Mini computers have witnessed a bit of a revival during the pandemic as holed up households discovered the benefit of having a small computer that often costs less than a laptop, is far more powerful and can be hooked up to the lounge TV for gaming and video conferencing. The Minisforum U850 is a step above your usual mini PC in that it comes with a number of work-friendly features that put it squarely in the business PC/workstation category.
Pricing and availability
The U850 costs $649 direct from Minisforum in the tested configuration (Core i5-10210U, 16GB RAM, 512GB SSD). Save $60 by going for the older but paradoxically faster Core i5-8259U and another $40 by halving the onboard storage capacity. Other Minisforum mini PCs we’ve tested include the Elite H31g with a discrete GPU and the S41 stick PC.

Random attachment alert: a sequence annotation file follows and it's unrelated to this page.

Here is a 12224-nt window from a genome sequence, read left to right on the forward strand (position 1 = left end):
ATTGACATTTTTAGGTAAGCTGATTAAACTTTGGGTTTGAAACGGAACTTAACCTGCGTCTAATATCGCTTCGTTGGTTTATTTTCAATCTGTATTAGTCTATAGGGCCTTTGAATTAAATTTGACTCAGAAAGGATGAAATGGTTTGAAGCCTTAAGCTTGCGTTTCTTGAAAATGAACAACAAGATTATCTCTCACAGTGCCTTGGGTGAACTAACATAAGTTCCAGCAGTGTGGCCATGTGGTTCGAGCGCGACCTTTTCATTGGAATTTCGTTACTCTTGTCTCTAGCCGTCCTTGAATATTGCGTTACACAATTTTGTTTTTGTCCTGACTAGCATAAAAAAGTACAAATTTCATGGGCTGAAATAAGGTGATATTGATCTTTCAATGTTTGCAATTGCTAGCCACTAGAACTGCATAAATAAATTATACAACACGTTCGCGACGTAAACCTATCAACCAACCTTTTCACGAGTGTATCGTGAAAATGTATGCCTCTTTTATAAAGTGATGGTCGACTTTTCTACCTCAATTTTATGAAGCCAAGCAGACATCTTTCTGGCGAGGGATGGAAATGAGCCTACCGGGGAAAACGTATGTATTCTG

The Minisforum is the first toolless mini PC we’ve tested. The top cover can be removed to offer easy access to the internal components; this is done - within seconds - by pressing its two corners. An empty expansion bay that can house two 2.5-inch SATA devices is immediately into view, with a wireless radio card, two memory modules and an M.2 SSD drive further inside the chassis.
Otherwise, it sports the usual looks of a pint-sized workstation computer. Plenty of vents and rubber feet to help air circulation, a mix of plastic and metal for cost, durability and power dissipation and above all, the usual 5/5/2.5-inch configuration (127 × 127 × 53.1mm).
As for ports and connectors, there’s plenty of them in the front and at the back: there’s no card readers or Thunderbolt 3 ports, something we’d expect in this price range. Otherwise, it’s pretty much spot on: five USB ports (including one Type-C), a Type-C power connector (no data), a full size DisplayPort, HDMI 2.0, one audio connector, one reset button and one microphone plus two Ethernet ports (one Realtek-powered Gigabit, one 2.5G from Intel).
You will be able to run three 4K monitors natively and Minisforum bundled a 65W brick power adaptor with a Type-C connector, two cables and a VESA mounting bracket.